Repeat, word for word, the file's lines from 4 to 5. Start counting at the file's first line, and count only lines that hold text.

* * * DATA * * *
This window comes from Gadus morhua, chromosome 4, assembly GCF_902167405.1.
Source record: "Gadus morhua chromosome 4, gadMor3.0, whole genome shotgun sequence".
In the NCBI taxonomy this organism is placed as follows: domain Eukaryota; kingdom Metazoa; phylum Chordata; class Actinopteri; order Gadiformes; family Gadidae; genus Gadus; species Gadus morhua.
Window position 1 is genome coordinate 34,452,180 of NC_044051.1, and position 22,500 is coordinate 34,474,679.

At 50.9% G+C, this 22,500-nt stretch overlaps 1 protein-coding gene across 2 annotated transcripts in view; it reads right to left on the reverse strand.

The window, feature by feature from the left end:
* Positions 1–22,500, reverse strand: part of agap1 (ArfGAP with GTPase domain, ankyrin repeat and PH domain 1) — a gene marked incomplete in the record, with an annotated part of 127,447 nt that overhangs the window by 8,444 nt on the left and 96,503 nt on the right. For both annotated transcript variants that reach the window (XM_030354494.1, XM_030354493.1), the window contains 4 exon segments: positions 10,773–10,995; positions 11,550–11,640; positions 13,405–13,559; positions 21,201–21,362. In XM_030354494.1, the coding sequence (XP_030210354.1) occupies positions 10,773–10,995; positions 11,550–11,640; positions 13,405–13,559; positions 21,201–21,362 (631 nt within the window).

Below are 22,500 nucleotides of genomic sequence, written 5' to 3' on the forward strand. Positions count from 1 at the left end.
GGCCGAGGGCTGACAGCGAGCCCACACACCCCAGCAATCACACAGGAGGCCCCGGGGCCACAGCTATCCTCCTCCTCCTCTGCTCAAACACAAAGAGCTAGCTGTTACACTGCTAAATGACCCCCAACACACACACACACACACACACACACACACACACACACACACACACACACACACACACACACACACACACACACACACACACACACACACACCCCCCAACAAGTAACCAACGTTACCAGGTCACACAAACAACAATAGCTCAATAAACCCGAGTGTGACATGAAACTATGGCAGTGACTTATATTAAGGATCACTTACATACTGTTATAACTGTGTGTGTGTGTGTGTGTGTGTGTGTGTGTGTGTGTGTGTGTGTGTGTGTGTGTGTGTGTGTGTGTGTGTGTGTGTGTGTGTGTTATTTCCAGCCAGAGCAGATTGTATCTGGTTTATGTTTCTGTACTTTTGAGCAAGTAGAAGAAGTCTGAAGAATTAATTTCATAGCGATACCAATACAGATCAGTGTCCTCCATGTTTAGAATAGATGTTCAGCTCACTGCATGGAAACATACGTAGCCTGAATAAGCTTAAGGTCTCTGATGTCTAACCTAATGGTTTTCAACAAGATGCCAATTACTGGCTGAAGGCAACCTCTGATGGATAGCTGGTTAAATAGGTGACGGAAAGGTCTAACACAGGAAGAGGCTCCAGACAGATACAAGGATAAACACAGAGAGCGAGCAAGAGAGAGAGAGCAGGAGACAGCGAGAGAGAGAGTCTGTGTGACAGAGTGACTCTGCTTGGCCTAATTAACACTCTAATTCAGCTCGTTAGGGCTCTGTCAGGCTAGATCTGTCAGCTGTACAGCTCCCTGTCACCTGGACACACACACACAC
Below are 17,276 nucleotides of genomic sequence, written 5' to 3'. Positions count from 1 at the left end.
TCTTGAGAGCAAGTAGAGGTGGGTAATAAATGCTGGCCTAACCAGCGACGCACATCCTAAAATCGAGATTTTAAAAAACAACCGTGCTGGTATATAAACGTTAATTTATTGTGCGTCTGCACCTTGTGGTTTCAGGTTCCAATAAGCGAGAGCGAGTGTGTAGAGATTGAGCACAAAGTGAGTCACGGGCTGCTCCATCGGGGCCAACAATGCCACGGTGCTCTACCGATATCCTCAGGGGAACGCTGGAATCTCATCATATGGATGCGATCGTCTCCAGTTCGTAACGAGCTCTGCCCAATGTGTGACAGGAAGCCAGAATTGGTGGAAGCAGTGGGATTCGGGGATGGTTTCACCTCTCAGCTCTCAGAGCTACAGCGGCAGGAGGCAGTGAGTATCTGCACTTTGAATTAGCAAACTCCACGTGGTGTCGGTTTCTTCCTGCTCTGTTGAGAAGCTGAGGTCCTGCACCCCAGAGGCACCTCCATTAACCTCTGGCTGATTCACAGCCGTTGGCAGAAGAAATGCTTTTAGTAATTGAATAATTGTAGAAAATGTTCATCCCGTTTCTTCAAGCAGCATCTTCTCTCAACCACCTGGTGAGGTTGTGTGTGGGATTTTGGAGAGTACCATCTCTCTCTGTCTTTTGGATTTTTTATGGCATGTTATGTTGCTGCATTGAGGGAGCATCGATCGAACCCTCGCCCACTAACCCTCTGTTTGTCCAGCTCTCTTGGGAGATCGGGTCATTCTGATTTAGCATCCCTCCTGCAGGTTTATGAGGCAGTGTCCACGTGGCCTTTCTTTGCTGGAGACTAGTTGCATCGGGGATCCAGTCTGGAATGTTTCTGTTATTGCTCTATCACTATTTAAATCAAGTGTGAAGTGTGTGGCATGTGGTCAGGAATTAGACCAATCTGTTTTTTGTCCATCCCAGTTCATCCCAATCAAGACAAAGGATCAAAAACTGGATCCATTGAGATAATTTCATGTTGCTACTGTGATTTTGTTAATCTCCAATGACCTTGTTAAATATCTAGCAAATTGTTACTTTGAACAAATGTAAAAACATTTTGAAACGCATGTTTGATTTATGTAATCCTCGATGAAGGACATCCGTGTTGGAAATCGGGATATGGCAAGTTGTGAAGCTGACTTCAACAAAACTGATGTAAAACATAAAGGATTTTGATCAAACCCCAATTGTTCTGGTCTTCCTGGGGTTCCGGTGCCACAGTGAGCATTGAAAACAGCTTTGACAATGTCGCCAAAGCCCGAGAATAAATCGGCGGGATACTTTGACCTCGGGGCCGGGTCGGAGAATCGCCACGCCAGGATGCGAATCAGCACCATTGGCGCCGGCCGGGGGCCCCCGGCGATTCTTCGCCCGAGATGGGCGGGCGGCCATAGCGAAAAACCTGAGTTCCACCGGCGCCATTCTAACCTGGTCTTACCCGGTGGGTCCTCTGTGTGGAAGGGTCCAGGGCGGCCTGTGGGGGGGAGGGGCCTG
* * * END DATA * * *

Window position 1 is genome coordinate 34,452,180 of NC_044051.1, and position 22,500 is coordinate 34,474,679.

At 50.9% G+C, this 22,500-nt stretch overlaps 1 protein-coding gene across 2 annotated transcripts in view; it reads right to left on the reverse strand.